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You are on page 1of 27

How to use them for error detection.

How to use them for single bit error correction.

Outline

• History

• Calculation

• Using Hamming codes for single bit error correction

• data bits

• parity bits

History: briefly

Cycle time in

seconds!!!

Richard Hamming worked at Bell Labs in the 1940s on the Bell Model V

computer, an electromechanical relay-based machine with cycle times in

seconds. Input was fed in on punched cards, which would invariably have read

errors. During weekdays, special code would find errors and flash lights so the

operators could correct the problem. During after-hours periods and on

weekends, when there were no operators, the machine simply moved on to

the next job.

Hamming worked on weekends, and grew increasingly frustrated with having

to restart his programs from scratch due to the unreliability of the card reader.

Over the next few years, he worked on the problem of error-correction,

developing an increasingly powerful array of algorithms. In 1950, he published

Punch card (not actual size).

what is now known as Hamming Code, which remains in use today in

applications such as ECC memory.

Credit to Wikipedia

R. Jesse Chaney 3 CS271 – Oregon State University

Calculation

There is a lot of theory behind how the Hamming codes work. There are

numerous books and web pages that describe the theory.

I’m going to go very light on the theory and just jump into the calculation and

use of Hamming codes to correct single bit errors.

That aside, though there a large number of examples Hamming Code use on

the internet, I never found a step-by-step example that quite fit with how we

have described Hamming Codes in this class.

Start with a number

We are going to start with a number. We’ll use 8-bit numbers (0-255)

for this example. We could use any number, but I’ll select:

154

it uses the left most bit in its 2-byte representation as a binary number.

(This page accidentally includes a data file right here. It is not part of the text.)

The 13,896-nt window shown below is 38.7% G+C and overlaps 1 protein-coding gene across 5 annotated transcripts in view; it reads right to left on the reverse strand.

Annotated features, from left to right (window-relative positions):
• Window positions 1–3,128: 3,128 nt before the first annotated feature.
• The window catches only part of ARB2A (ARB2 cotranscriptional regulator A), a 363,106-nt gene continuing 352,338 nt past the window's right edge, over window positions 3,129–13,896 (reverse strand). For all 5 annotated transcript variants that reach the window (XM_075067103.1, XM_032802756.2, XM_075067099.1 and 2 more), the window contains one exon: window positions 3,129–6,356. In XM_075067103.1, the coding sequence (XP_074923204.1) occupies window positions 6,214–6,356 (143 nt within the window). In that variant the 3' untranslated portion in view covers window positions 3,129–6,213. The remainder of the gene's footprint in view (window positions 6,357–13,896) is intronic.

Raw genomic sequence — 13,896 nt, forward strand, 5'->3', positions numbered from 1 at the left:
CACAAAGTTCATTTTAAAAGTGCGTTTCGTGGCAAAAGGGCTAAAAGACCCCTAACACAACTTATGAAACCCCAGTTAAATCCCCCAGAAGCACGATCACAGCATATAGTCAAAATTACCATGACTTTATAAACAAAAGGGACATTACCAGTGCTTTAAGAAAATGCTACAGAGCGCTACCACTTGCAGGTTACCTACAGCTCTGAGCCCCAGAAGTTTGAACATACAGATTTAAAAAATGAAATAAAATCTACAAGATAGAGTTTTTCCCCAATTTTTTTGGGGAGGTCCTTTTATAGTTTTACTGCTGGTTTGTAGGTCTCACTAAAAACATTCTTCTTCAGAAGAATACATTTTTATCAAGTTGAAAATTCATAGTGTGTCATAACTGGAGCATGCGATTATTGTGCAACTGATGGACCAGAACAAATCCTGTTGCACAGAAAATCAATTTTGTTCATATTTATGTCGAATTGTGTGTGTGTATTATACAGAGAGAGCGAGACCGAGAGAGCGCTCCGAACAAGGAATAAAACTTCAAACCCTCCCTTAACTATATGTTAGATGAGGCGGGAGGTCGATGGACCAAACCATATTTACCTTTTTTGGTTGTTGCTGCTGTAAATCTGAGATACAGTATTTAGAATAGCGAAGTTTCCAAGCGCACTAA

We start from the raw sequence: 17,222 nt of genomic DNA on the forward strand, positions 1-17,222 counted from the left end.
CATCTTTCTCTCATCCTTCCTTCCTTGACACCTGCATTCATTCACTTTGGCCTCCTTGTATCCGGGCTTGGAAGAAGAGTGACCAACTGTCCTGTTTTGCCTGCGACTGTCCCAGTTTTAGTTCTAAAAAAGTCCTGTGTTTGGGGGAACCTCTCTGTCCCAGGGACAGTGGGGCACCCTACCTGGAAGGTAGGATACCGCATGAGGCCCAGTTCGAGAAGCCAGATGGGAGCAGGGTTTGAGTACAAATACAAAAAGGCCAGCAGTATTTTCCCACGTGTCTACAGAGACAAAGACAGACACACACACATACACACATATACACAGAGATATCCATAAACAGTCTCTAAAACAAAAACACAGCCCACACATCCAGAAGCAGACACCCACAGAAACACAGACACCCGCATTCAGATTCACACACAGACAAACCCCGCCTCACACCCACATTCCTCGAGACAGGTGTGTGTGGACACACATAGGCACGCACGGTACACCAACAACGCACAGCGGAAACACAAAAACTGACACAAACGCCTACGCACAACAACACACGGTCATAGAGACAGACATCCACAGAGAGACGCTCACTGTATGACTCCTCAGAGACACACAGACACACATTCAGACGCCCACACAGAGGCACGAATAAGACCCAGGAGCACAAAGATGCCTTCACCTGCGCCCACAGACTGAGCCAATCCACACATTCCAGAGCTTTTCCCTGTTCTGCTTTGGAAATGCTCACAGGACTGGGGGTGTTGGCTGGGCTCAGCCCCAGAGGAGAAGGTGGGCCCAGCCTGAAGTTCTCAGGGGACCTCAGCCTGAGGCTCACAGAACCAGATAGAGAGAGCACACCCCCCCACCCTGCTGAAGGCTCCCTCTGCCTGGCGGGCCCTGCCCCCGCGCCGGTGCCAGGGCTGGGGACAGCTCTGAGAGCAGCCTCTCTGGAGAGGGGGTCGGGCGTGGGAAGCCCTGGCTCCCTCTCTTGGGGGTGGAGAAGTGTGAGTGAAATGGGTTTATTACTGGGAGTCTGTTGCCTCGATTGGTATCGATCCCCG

Convert to binary

Next, we are going to convert the number 154 into its unsigned binary representation.

154 1 0 0 1 1 0 1 0

distinguish the bits in the left byte from the bits in the right byte, I’ve

colored them. All together, I’ll call these bits the data bits.

Don’t forget the (+ 1) part.

Now, we’ll introduce the location of the parity bits.

For 8 bits of data (2 bytes), the Hamming code must contain (log2 n) + 1 or parity bits. For

our example, 8 bits of data, that’s 4 parity bits.

A parity bit, or check bit, is a bit

added to a string of binary code

154 1 0 0 1 1 0 1 0 Data bits that indicates whether the

number of bits in the string with

the value 1 is even or odd.

Wikipedia

1 2 3 4 5 6 7 8 9 10 11 12

We number the bits for the now 12 bits (8 for data and 4 for parity) from left to right starting

at 1. The parity bits are assigned to the locations in the 12 bits based on the powers of 2: 20

= 1, 21 = 2, 22 = 4, 23 = 8. If we had more than 8 bits of data, this would continue. Correctly

placing the parity bits within the 12 bits is very important.

Parity bit 1

Now we’ll calculate the value for the first parity bit, bit position 1.

_ _ 1 _ 0 0 1 _ 1 0 1 0

1 2 3 4 5 6 7 8 9 10 11 12

even odd

Position 1: check 1 bit, skip 1 bit, _ _ 1 _ 0 0 1 _ 1 0 1 0 = 4 0 1

check 1 bit, skip 1 bit…

bits 1, 3, 5, 7, 9, 11, …

Now we’ll calculate the value for the first parity bit, bit position 1. Count all the data bits

from the list. In the example, the indicated data bits count to 4 (positions 3, 7, 9, and 11).

If we are interested in even parity, the parity bit (position 1) is set to a zero. If we are

interested in odd parity, then the parity bit (position 1) is set to a one.

R. Jesse Chaney 8 CS271 – Oregon State University

Parity bit 2

Now we’ll calculate the value for the second parity bit, bit position 2.

_ _ 1 _ 0 0 1 _ 1 0 1 0

1 2 3 4 5 6 7 8 9 10 11 12

even odd

Position 2: check 2 bits, skip 2 bits, _ _ 1 _ 0 0 1 _ 1 0 1 0 = 3 1 0

check 2 bits, skip 2 bits…

bits 2, 3, 6, 7, 10, and 11

Now we’ll calculate the value for the second parity bit, bit position 2. Count all the

data bits from the list. In the example, the indicated data bits count to 3 (positions 3,

7, and 11).

If we are interested in even parity, the parity bit (position 2) is set to a one. If we are